Two-thirds of parents using drugs incorrectly when treating their children

Patients with private health insurance more likely to have appropriate patterns of use

Researchers from University College Cork and Cork University Hospital found that  only a quarter of parents or guardians regularly consulted a pharmacist prior to giving analgesics to children. Photograph: Alan Betson

Researchers from University College Cork and Cork University Hospital found that only a quarter of parents or guardians regularly consulted a pharmacist prior to giving analgesics to children. Photograph: Alan Betson

Wed, May 8, 2013, 06:00

Two-thirds of parents are using common analgesic drugs such as paracetamol and ibuprofen incorrectly when treating their children, a new study has found.

Researchers from University College Cork and Cork University Hospital say parents need to be given more information on the use of such medication.

The study in the latest edition of the Irish Medical Journal also found that despite the fact that over 90 per cent of analgesics are purchased over-the-counter from pharmacies, only a quarter of parents/guardians regularly consulted a pharmacist prior to giving the drug to a child.

In addition, 14 per cent do not routinely consult the label of the product prior to administration.

Over-the-counter analgesics include those sold under trade names such as Calpol, Dozol and Paralink; they account for over a fifth of Irish pharmacy sales.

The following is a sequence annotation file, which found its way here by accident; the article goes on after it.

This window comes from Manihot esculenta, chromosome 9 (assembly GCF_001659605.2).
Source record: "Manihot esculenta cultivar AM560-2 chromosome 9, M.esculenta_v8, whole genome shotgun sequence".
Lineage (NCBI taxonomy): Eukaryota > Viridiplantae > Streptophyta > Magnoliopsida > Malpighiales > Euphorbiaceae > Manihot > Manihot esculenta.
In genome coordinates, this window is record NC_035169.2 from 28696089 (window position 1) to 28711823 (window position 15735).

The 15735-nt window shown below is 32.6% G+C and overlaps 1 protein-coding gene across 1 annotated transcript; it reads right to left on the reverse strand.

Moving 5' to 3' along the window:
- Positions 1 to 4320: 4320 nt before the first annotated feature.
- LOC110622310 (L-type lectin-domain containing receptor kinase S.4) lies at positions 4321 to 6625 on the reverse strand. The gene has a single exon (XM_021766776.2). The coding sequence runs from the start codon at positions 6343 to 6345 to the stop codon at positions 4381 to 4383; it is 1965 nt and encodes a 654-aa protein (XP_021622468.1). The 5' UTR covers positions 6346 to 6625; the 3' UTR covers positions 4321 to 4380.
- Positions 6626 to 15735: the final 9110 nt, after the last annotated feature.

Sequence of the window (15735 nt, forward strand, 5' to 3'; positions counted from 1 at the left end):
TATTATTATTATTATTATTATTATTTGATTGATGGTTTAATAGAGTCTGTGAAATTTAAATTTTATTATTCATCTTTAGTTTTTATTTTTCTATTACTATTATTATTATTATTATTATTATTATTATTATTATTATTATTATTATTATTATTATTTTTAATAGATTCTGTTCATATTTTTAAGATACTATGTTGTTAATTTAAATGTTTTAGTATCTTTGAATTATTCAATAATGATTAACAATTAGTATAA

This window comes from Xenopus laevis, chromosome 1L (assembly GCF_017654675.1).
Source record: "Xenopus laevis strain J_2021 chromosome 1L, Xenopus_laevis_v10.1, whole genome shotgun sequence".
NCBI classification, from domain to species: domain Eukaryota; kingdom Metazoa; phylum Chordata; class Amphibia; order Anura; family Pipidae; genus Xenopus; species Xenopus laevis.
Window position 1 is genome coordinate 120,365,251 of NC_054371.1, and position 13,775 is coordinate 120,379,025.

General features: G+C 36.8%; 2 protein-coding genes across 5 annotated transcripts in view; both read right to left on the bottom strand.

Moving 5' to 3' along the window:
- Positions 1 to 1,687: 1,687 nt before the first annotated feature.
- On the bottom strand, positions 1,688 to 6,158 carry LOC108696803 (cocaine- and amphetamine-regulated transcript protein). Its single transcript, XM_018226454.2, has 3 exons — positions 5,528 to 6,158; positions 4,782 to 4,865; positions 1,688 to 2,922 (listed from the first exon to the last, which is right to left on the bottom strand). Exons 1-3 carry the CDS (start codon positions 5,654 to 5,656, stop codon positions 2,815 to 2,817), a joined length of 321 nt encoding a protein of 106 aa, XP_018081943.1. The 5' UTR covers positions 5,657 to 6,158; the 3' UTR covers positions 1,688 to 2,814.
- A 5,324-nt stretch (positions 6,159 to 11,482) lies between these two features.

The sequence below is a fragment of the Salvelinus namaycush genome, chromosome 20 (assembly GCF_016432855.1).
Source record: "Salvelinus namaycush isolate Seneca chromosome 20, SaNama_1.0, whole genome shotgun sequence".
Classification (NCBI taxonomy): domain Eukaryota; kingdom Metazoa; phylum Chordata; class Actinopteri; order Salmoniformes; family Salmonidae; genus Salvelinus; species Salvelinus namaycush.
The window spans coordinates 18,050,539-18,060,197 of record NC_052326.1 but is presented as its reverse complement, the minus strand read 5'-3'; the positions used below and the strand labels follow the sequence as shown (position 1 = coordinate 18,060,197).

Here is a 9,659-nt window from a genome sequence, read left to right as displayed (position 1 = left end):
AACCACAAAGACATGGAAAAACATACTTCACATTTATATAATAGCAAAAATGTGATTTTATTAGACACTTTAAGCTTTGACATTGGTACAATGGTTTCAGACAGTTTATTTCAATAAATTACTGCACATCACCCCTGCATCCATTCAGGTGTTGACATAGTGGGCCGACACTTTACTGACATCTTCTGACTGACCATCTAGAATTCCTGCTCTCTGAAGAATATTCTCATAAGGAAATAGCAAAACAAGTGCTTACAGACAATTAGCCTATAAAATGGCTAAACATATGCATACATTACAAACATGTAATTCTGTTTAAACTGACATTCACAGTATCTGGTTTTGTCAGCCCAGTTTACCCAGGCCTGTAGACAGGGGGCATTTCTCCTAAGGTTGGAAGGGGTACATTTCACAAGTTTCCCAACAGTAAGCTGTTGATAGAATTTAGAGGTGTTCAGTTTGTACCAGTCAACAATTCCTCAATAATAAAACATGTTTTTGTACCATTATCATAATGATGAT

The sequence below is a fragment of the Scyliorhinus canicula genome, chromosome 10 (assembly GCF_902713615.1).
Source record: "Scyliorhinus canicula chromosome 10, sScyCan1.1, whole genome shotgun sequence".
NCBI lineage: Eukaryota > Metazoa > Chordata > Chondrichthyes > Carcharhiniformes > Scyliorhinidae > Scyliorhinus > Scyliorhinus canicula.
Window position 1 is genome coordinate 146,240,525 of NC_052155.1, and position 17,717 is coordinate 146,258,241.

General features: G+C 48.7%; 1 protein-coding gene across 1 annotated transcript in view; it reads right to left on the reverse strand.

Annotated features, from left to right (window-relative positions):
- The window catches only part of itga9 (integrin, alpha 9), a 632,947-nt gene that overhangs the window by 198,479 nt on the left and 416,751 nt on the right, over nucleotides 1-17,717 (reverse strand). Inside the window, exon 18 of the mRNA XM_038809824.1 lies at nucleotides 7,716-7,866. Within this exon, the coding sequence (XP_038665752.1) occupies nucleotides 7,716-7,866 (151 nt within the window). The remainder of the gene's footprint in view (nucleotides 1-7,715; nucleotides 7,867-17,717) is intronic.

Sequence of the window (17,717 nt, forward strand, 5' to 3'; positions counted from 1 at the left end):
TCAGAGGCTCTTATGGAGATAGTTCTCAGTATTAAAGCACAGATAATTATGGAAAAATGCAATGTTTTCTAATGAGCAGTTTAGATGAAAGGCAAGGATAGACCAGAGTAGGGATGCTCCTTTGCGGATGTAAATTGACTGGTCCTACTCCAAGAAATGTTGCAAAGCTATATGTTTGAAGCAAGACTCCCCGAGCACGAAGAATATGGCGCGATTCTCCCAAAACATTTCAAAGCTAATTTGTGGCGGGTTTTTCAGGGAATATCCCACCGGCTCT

Researchers distributed questionnaires to 183 parents/guardians of children who attended three GP surgeries in the South from June to September 2010. Some 66 per cent were using analgesics when not required or using an inappropriate analgesic for a child’s symptom.

Symptom control
Inappropriate use was defined as use of a product in a way that was unlikely to optimise symptom control (for example, giving oral medicines to a child who is vomiting or using suppositories if a child has diarrhoea).

Other examples of inappropriate use included the use of painkillers when they could have no clinical benefit, such as if a child was misbehaving, in an effort to induce sleep or to calm a child on long car journeys.

The research also revealed that patients with private health insurance were more likely to have appropriate patterns of use (40 per cent) compared to medical card/doctor-only card holders (22.5 per cent).